Binns Bridge/Brendan Behan

Binns Bridge

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As was customary at the time many of the bridges were named after directors or major shareholders. John Binns who was one of the principal supporters of the Royal Canal and had previously been a director of the Grand Canal Company, has the unique distinction of lending his name to a bridge on both the Grand Canal (at Robertstown, Co. Kildare) and the Royal Canal (at Drumcondra, Dublin).

The progress of the Royal Canal was perhaps hindered rather than helped by the elite who constituted its board of directors. One of the most notable was Napper Tandy who, it later transpired, was more interested in winning Continental support for Irish Wolfe Tone’s rising, than digging a canal across the midlands. Less well known but almost as notorious as directors were John Binns who was branded a ‘a jobbing demagogue’ and William Cope who was nicknamed ‘the shoemaker’ (apparently a satire on his lowly origins). When the canal excavation reached Mullingar the directors were dismissed and Binns and Cope financially ruined but not before they had managed to get their names inscribed on canal bridges which remain to this day.

Brendan Behan

Brendan Francis Behan (/ˈbiːən/ bee-ən; Irish: Breandán Ó Beacháin; 9 February 1923 – 20 March 1964) was an Irish poet, short story writer, novelist, and playwright who wrote in both English and Irish. He was also an Irish republican and a volunteer in the Irish Republican Army. Born inDublin into a republican family, he became a member of the IRA’s youth organisation Fianna Éireann at the age of fourteen. However, there was also a strong emphasis on Irish history and culture in the home, which meant he was steeped in literature and patriotic ballads from a tender age. Behan eventually joined the IRA at sixteen, which led to him serving time in a borstal youth prison in the United Kingdom and was also imprisoned in Ireland. During this time, he took it upon himself to study and he became a fluent speaker of the Irish language. Subsequently released from prison as part of a general amnesty given by the Fianna Fáil government in 1946, Behan moved between homes in Dublin, Kerry and Connemara and also resided inParis for a period.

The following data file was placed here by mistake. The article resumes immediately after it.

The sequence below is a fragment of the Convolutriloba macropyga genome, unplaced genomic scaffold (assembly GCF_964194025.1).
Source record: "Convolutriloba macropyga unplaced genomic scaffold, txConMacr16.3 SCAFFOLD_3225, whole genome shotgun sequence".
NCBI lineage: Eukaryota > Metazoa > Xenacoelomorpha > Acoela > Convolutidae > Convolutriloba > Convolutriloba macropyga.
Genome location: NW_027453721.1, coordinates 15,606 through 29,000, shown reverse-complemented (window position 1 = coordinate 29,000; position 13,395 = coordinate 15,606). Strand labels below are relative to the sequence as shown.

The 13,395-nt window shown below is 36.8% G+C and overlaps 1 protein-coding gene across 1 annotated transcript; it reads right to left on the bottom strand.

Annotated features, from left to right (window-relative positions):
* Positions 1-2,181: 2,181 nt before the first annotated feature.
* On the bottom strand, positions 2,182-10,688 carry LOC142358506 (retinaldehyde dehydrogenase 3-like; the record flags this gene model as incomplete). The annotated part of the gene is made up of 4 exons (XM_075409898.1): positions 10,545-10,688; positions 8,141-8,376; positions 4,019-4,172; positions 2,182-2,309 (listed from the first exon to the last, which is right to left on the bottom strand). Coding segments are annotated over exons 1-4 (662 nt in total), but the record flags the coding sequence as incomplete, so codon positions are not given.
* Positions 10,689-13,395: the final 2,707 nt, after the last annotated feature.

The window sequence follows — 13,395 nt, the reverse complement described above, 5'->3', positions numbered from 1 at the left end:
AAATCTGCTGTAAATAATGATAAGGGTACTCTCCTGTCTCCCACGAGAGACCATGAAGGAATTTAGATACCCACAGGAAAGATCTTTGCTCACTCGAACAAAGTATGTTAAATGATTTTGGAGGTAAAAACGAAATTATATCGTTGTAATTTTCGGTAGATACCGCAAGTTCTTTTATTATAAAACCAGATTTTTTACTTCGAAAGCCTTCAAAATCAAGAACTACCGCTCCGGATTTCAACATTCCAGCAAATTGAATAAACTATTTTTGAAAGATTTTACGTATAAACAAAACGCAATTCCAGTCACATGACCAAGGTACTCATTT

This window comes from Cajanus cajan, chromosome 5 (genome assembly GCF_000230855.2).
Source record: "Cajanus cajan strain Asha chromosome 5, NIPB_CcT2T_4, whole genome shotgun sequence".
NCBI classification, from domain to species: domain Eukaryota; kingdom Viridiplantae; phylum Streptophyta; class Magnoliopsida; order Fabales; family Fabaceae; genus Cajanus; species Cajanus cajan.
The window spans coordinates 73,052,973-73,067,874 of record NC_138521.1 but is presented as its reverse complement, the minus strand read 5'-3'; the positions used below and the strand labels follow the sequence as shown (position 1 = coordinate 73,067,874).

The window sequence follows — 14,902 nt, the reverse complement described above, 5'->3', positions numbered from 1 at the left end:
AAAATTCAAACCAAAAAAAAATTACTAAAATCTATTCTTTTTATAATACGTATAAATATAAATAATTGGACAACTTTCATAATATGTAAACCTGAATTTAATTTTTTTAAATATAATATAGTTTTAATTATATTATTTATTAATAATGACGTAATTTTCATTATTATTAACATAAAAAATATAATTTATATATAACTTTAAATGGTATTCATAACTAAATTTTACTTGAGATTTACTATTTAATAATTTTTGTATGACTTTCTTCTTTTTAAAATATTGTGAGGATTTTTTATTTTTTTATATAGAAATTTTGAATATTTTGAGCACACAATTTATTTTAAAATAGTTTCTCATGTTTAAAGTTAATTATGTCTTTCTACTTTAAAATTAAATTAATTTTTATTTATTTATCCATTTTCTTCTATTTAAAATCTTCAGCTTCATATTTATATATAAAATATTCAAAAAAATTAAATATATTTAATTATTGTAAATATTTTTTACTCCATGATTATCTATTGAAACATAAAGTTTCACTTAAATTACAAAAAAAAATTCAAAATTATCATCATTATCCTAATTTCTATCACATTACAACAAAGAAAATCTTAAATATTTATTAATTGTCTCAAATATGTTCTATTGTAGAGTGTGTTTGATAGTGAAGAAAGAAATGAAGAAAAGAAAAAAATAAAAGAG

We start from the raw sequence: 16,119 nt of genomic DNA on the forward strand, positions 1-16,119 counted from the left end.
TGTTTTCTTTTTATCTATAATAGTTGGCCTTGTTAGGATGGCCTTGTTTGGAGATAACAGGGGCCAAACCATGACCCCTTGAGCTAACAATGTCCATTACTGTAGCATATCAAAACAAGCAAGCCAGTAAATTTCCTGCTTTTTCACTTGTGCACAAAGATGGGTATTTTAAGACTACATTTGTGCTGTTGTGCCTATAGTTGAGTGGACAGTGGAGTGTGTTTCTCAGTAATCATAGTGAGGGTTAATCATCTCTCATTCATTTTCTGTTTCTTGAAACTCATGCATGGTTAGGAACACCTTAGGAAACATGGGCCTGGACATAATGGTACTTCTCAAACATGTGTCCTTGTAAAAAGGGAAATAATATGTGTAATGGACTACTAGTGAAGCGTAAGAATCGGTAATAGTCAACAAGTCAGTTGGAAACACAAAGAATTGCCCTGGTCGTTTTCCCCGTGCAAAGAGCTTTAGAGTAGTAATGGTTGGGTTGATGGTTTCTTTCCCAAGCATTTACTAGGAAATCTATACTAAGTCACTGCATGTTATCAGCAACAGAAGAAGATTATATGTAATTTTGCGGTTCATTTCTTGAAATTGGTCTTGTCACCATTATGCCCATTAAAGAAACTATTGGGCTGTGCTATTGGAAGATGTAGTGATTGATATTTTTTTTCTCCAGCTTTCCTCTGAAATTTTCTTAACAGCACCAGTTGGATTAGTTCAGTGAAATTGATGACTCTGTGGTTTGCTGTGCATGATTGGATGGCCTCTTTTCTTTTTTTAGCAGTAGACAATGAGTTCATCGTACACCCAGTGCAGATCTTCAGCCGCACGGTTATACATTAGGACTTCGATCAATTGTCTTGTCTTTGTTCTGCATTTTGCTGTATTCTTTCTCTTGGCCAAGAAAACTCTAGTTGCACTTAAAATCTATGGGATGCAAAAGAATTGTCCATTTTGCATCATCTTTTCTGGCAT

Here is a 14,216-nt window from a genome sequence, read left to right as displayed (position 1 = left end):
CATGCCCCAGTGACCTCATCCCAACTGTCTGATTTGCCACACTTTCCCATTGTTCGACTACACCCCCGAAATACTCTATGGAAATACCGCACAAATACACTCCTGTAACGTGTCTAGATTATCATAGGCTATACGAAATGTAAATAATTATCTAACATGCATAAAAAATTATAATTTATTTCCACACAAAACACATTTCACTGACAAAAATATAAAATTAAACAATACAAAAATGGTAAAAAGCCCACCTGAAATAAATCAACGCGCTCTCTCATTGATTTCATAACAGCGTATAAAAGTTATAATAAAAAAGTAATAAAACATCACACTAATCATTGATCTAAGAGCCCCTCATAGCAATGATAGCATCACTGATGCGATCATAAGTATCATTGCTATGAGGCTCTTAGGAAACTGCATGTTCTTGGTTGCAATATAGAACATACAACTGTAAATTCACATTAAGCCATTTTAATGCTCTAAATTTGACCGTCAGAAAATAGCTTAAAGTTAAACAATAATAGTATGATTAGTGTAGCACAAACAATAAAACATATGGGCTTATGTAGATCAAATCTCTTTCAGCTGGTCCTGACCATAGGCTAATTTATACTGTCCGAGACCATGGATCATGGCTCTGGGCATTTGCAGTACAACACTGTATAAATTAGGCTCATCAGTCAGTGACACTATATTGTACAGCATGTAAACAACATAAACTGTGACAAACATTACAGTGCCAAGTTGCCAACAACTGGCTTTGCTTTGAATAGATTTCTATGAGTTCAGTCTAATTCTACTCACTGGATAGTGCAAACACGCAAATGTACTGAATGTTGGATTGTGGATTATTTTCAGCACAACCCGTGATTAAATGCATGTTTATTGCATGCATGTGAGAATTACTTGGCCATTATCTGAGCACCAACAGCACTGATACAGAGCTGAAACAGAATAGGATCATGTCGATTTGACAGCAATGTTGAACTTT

In 1954, Behan’s first play The Quare Fellow was produced in Dublin. It was well received; however, it was the 1956 production at Joan Littlewood’sTheatre Workshop in Stratford, London, that gained Behan a wider reputation – this was helped by a famous drunken interview on BBC television. In 1958, Behan’s play in the Irish language An Giall had its debut at Dublin’s Damer Theatre. Later, The Hostage, Behan’s English-language adaptation of An Giall, met with great success internationally. Behan’s autobiographical novel, Borstal Boy, was published the same year and became a worldwide bestseller.

He married Beatrice Ffrench-Salkeld in 1955. Behan was known for his drink problem, which resulted in him suffering from diabetes, which ultimately resulted in his death on 20 March 1964. He was given an IRA guard of honour which escorted his coffin and it was described by several newspapers as the biggest funeral since those of Michael Collins and Charles Stewart Parnell.

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